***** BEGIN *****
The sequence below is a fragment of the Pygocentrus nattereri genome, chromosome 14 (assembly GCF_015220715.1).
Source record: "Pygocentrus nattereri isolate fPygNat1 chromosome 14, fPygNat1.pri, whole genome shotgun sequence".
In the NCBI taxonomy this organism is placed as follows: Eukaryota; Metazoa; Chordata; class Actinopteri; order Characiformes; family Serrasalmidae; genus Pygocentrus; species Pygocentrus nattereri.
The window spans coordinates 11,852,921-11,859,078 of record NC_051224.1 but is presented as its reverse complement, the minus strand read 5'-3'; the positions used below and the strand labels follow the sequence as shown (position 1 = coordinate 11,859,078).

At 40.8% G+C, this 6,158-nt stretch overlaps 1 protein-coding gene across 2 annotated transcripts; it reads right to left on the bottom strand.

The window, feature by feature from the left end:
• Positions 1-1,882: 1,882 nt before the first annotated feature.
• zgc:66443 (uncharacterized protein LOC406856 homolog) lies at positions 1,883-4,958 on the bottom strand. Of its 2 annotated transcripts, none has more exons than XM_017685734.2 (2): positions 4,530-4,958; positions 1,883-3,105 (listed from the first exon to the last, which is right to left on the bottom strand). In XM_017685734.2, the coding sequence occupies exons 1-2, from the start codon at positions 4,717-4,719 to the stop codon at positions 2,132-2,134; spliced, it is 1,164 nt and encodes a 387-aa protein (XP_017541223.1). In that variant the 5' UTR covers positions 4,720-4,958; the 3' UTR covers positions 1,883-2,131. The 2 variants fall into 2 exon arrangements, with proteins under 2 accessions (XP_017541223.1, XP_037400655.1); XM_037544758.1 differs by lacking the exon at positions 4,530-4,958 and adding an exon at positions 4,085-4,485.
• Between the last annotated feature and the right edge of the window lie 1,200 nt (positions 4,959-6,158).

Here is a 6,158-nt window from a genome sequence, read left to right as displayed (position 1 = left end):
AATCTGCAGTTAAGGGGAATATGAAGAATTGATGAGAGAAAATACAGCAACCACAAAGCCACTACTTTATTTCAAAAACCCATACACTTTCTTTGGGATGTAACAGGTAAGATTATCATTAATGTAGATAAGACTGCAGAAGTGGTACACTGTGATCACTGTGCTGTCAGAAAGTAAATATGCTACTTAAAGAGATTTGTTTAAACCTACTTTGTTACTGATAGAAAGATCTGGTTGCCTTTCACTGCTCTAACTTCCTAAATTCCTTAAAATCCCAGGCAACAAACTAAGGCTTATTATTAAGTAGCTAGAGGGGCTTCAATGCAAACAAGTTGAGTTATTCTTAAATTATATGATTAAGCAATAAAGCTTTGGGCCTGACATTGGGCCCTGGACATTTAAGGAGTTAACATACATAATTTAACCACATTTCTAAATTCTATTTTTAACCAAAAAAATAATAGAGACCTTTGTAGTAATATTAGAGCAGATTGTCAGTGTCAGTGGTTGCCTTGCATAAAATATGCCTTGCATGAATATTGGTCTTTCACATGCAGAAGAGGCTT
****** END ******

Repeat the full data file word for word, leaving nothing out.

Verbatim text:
The sequence below is a fragment of the Pygocentrus nattereri genome, chromosome 14 (assembly GCF_015220715.1).
Source record: "Pygocentrus nattereri isolate fPygNat1 chromosome 14, fPygNat1.pri, whole genome shotgun sequence".
In the NCBI taxonomy this organism is placed as follows: Eukaryota; Metazoa; Chordata; class Actinopteri; order Characiformes; family Serrasalmidae; genus Pygocentrus; species Pygocentrus nattereri.
The window spans coordinates 11,852,921-11,859,078 of record NC_051224.1 but is presented as its reverse complement, the minus strand read 5'-3'; the positions used below and the strand labels follow the sequence as shown (position 1 = coordinate 11,859,078).

At 40.8% G+C, this 6,158-nt stretch overlaps 1 protein-coding gene across 2 annotated transcripts; it reads right to left on the bottom strand.

The window, feature by feature from the left end:
• Positions 1-1,882: 1,882 nt before the first annotated feature.
• zgc:66443 (uncharacterized protein LOC406856 homolog) lies at positions 1,883-4,958 on the bottom strand. Of its 2 annotated transcripts, none has more exons than XM_017685734.2 (2): positions 4,530-4,958; positions 1,883-3,105 (listed from the first exon to the last, which is right to left on the bottom strand). In XM_017685734.2, the coding sequence occupies exons 1-2, from the start codon at positions 4,717-4,719 to the stop codon at positions 2,132-2,134; spliced, it is 1,164 nt and encodes a 387-aa protein (XP_017541223.1). In that variant the 5' UTR covers positions 4,720-4,958; the 3' UTR covers positions 1,883-2,131. The 2 variants fall into 2 exon arrangements, with proteins under 2 accessions (XP_017541223.1, XP_037400655.1); XM_037544758.1 differs by lacking the exon at positions 4,530-4,958 and adding an exon at positions 4,085-4,485.
• Between the last annotated feature and the right edge of the window lie 1,200 nt (positions 4,959-6,158).

Here is a 6,158-nt window from a genome sequence, read left to right as displayed (position 1 = left end):
AATCTGCAGTTAAGGGGAATATGAAGAATTGATGAGAGAAAATACAGCAACCACAAAGCCACTACTTTATTTCAAAAACCCATACACTTTCTTTGGGATGTAACAGGTAAGATTATCATTAATGTAGATAAGACTGCAGAAGTGGTACACTGTGATCACTGTGCTGTCAGAAAGTAAATATGCTACTTAAAGAGATTTGTTTAAACCTACTTTGTTACTGATAGAAAGATCTGGTTGCCTTTCACTGCTCTAACTTCCTAAATTCCTTAAAATCCCAGGCAACAAACTAAGGCTTATTATTAAGTAGCTAGAGGGGCTTCAATGCAAACAAGTTGAGTTATTCTTAAATTATATGATTAAGCAATAAAGCTTTGGGCCTGACATTGGGCCCTGGACATTTAAGGAGTTAACATACATAATTTAACCACATTTCTAAATTCTATTTTTAACCAAAAAAATAATAGAGACCTTTGTAGTAATATTAGAGCAGATTGTCAGTGTCAGTGGTTGCCTTGCATAAAATATGCCTTGCATGAATATTGGTCTTTCACATGCAGAAGAGGCTT